Donning a hazmat suit to change a fan filter
Even when you’re just changing a fan filter in a nanolab, you need to take special precautions when it comes to cleanliness and vigilance. Bravida experienced this while installing fan filters at DTU Nanolab in the Danish town of Lyngby.
– You look like one of those crime scene technicians in a TV series like “CSI”, says Phillip Flohr Schultz at Bravida Denmark.
Several of the fan filters at DTU Nanolab, the Technical University of Denmark’s own nanolaboratory, had not been replaced in 20 years. The same went for the lighting, which drew far too much current. When DTU looked for an installation partner who could get the job done, Bravida was the obvious choice.
However, installation at DTU Nanolab was no simple matter, as in a nanolab, everything must be spic and span – cleaner than you can imagine! So, when the fan filters and light fixtures needed to be replaced, Bravida’s installers taped up the seals on their hazmat suits and quickly went to work.
– We had full-body suits with hoods and goggles. And we bought brand new protective footwear, which we needed at all times. We kept them in the packaging until we arrived in the service area, so that they were totally clean. And if you had a beard, you needed to keep it covered, adds Mr Schultz, a Project Manager and installer at Bravida in Copenhagen.
Strict requirements for cleanliness
The same applied to the fans and filters that needed to be installed. They were wrapped in several layers of paper and plastic. First, you had to remove one layer, then you needed to take them into a hygienic sluice before removing the second layer...and then the third... and wash, rinse, repeat as the saying goes. – So it naturally took a little more time than if you were just installing them in an ordinary, contaminated room.
What’s it like to work in those suits?
– Hot and humid. They’re made of plastic. You look like one of those crime scene technicians in a TV series like “CSI” or the like.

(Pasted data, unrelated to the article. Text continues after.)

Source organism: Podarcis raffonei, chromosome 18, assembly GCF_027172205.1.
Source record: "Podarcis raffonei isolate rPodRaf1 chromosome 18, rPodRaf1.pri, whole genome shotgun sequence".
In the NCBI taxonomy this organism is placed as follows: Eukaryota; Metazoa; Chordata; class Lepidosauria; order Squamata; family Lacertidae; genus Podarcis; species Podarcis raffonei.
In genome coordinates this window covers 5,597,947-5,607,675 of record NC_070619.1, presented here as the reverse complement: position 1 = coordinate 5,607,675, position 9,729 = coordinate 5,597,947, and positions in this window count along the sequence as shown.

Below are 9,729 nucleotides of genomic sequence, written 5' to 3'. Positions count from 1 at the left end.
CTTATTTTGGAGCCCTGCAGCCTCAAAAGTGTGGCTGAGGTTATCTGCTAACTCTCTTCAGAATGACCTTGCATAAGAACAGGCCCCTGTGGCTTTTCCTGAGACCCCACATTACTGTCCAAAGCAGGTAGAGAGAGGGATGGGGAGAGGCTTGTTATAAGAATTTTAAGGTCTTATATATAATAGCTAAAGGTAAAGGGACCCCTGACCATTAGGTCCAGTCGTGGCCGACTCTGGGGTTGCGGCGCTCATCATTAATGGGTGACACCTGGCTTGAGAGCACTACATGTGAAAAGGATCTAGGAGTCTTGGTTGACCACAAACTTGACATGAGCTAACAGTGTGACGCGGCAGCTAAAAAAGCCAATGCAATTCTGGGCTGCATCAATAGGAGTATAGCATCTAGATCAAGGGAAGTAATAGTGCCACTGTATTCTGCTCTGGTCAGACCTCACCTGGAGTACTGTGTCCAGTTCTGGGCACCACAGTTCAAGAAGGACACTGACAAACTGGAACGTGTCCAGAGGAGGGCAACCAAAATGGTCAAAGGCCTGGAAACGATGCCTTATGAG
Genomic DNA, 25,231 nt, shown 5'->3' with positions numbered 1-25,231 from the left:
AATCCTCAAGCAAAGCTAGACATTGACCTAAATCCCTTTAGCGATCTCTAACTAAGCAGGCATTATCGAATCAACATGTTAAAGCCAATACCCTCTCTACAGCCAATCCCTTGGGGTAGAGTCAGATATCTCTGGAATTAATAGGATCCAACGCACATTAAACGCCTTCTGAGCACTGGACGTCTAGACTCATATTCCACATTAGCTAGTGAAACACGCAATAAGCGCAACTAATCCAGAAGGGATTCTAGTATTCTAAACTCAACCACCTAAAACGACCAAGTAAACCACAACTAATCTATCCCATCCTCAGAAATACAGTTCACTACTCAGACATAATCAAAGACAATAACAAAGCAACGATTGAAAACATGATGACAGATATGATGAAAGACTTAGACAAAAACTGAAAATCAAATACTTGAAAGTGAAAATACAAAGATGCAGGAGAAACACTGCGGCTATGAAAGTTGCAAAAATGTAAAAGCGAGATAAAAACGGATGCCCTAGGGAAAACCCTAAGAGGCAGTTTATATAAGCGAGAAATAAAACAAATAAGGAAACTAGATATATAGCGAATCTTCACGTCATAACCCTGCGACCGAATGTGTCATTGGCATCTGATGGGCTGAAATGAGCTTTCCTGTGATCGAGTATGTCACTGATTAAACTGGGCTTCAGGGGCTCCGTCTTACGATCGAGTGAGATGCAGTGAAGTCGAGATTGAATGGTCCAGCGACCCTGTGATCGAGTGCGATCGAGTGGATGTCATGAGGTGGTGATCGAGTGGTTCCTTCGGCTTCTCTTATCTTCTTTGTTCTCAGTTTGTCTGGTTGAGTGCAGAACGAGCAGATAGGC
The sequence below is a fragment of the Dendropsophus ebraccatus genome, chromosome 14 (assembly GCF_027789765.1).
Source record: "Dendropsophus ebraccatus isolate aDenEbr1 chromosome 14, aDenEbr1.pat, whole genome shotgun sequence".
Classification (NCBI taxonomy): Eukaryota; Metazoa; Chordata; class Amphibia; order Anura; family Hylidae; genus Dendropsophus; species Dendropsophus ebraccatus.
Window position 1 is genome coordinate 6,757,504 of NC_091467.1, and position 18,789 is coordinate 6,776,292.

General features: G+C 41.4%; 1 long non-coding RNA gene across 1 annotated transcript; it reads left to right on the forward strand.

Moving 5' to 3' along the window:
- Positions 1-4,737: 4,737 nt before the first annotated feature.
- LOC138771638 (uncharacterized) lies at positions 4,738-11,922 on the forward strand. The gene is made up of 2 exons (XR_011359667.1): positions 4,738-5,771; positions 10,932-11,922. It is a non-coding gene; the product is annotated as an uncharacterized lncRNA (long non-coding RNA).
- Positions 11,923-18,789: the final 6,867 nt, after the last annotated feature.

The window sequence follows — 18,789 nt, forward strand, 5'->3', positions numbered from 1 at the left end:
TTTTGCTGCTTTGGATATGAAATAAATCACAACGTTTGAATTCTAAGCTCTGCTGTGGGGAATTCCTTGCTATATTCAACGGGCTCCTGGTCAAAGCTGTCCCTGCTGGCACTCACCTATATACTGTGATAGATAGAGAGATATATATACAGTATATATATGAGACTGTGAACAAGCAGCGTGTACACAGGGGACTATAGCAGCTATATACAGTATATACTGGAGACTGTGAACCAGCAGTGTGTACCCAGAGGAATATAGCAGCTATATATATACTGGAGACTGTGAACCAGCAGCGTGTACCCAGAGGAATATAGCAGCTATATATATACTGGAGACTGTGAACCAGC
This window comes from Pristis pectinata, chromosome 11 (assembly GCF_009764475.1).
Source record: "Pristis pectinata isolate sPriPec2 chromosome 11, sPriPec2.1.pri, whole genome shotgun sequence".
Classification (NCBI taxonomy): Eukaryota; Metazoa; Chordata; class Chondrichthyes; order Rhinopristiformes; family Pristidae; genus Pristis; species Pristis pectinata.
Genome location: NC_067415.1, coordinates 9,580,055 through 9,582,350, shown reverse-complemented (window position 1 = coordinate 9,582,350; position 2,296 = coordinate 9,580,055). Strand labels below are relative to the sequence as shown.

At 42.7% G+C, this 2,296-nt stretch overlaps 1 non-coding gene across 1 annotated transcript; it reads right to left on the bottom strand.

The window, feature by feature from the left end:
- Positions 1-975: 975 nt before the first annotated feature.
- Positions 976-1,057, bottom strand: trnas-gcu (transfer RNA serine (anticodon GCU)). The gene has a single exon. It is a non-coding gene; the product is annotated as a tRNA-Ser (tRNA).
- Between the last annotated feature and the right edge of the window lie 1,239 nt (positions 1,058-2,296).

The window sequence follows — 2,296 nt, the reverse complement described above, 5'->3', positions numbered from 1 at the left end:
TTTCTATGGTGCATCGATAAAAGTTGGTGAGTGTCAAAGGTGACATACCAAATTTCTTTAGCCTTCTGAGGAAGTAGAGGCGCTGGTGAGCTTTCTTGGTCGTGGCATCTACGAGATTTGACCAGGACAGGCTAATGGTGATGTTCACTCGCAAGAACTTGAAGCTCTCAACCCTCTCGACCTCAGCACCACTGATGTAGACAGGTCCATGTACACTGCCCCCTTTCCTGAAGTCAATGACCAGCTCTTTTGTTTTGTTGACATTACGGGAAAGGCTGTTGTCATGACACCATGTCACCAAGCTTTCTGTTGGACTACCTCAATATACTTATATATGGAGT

The hygiene requirements and hazmat suits were just two of the challenges for Bravida’s installers. In a nanolab, where they conduct research on molecules that are so tiny they can’t be seen with the naked eye, the air must be extremely free of impurities.
Every single air molecule is filtered up to 100 times an hour to ensure that impurities do not contaminate the activities. A mistake during fan filter installation wouldn’t just result in slightly poor air quality.
– No, then they wouldn’t be able to use the laboratory. If we made a mistake, the air wouldn’t be cleanable. And then, they wouldn’t be able to make use of the product they produced or the research they conducted. Moreover, the installers had to adapt their activities to avoid interrupting any ongoing work in the lab.
– We were only granted access to one room at a time, which meant that there were people working in the other rooms. We really had to adapt and manage the schedule in order to make it work.
The installers needed to walk on eggshells to avoid damaging extremely valuable machinery and equipment. Accidentally breaking something was not an option. At times, Mr Schultz was forced to climb above the machinery to reach the fan filters.
– If we were to damage these machines, it would take 6 months to repair them. Some of them would cost DKK 40 million to replace. So, you really had to be cool, calm and collected and resolve things as unobtrusively as possible.
What was the most fun thing about this project?
– We worked very closely with the two operations managers in charge. They were extremely passionate, very practically oriented, and willing to go the extra mile to ensure success. It’s awesome to work with people who are passionate.
FACTS / Installations at DTU Nanolab
What: Installation work in a nanolab
Where: The Technical University of Denmark, Kongens Lyngby, Denmark.
Bravida’s assignment: Installation of fan filters and lighting fixtures.
Client: The Technical University of Denmark
Schedule: The installation was completed in spring 2022.
Number of employees who worked on the project: Two installers.